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John_L

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About John_L

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    Chopper Commander
  • Birthday 03/29/1964

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  1. I think Mr Dave is on the right track. In particular, remove the VDG chip (MC6847) near the RF modulator, and check the RF modulator solder connections for a cracked connection, something like that can be fixed pretty easily by simply reflowing the solder on any cold (cracked) joints.
  2. Yeah, I noticed the label looked a bit funky... like it was blacked out. Not like Model IIIs are even a thing anymore, and oddly, why dig up a vintage computer, that, honestly, worked great with Epson printers back in the day, but I don't think modern Epsons will even connect to a Model III because you need a Centronics or 5 pin din serial port to connect a Model III...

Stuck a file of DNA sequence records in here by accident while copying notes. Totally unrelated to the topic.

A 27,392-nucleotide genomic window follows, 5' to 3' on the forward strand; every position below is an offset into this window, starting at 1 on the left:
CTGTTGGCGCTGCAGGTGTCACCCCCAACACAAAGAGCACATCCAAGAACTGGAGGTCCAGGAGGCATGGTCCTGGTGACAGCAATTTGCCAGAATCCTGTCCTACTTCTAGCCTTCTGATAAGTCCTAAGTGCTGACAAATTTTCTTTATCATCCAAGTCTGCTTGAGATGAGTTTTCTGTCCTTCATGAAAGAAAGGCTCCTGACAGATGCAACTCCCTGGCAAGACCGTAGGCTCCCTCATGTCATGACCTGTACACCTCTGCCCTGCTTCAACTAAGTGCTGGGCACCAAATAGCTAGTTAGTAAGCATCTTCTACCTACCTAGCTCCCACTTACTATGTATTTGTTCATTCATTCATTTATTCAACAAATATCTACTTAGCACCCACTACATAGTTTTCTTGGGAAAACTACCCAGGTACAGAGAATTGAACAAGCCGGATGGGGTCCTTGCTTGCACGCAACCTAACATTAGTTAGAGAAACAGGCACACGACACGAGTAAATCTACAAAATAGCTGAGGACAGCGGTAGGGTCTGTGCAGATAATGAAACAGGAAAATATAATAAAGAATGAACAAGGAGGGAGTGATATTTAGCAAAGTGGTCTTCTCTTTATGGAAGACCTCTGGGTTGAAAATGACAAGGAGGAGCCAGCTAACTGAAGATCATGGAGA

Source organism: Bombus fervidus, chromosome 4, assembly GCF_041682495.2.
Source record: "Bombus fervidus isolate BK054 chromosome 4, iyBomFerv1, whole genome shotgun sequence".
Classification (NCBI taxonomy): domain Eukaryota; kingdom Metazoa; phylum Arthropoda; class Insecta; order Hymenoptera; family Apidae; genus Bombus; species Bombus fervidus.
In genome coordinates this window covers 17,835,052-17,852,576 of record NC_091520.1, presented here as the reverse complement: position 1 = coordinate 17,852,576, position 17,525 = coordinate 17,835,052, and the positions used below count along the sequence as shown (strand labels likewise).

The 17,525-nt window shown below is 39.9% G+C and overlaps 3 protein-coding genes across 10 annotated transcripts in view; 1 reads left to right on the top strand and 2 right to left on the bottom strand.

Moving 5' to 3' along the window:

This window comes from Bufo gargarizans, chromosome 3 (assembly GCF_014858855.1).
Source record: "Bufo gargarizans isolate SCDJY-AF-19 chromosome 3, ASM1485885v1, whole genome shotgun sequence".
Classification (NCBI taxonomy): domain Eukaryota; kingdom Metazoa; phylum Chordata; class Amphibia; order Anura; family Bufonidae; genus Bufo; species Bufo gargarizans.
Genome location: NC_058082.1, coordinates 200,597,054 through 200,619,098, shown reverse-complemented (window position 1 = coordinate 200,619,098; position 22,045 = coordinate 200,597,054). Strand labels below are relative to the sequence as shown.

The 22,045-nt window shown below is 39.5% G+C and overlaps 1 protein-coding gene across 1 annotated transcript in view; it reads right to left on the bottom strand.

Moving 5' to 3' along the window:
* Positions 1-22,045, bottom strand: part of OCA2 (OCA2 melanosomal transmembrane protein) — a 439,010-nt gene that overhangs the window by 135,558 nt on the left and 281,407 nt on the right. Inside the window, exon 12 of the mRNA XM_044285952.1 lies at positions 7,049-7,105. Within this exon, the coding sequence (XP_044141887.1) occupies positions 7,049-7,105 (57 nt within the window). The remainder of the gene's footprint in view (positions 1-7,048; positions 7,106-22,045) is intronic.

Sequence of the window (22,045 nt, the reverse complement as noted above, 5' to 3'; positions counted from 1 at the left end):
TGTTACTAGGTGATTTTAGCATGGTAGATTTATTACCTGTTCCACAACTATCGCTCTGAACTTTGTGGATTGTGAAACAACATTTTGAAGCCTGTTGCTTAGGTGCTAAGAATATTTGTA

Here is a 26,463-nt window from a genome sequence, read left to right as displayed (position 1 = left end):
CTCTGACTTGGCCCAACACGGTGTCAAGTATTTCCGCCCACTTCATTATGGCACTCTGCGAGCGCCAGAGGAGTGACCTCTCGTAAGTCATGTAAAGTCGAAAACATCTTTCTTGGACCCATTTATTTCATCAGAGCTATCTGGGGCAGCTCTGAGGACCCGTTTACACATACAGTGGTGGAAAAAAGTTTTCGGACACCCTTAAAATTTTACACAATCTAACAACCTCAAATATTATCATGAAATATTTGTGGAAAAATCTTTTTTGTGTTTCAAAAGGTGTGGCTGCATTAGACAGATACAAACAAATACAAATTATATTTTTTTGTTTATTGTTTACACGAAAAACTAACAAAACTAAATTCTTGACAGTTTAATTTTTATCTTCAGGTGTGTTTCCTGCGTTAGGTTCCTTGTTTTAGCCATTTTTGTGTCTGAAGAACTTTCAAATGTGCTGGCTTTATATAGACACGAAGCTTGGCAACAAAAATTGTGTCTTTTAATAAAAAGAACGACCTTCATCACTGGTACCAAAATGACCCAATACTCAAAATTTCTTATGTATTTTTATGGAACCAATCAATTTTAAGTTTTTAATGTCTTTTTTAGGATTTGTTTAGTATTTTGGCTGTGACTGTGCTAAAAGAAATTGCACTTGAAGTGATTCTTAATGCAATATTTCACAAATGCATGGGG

3. Honestly, no, it doesn't need the fan, at least if you're installing original equipment. Once you start installing 3rd party hardware, or useless things never designed in (like a power LED for example), then you're off into territory that was never tested by Tandy when the product was designed. So, a stock Tandy upgrade on a coco3 doesn't require the fan. Ironically, the addition of a fan may put enough extra strain on the power supply such that the unit will generate enough heat such that... it would require a fan... so, I wouldn't add one to be honest.
  4. Heh, his name is Shaquille O'Neal, or just "Shaq" is good enough and anyone would know who you're referring to, and his claim to fame is basketball, but he's done much more, musician, actor, and his doctoral degree in education from Barry University. He's also done a ton of product endorsements, including the recent one that has a Radio Shack Model III in the ad. It looks like a diskless workstation perhaps, or a Model III with no drives.... pretty rare as most had at least 1 drive.
  5. You could probably talk me out of my left arm easier than you could my CoCoSDC.... I also have CoCoVGA, and will have a GIME-X the minute it's released.
  6. If you change the poke to &HFF22 to &H70 you'll get inverted (light text on dark) instead of light background with dark text.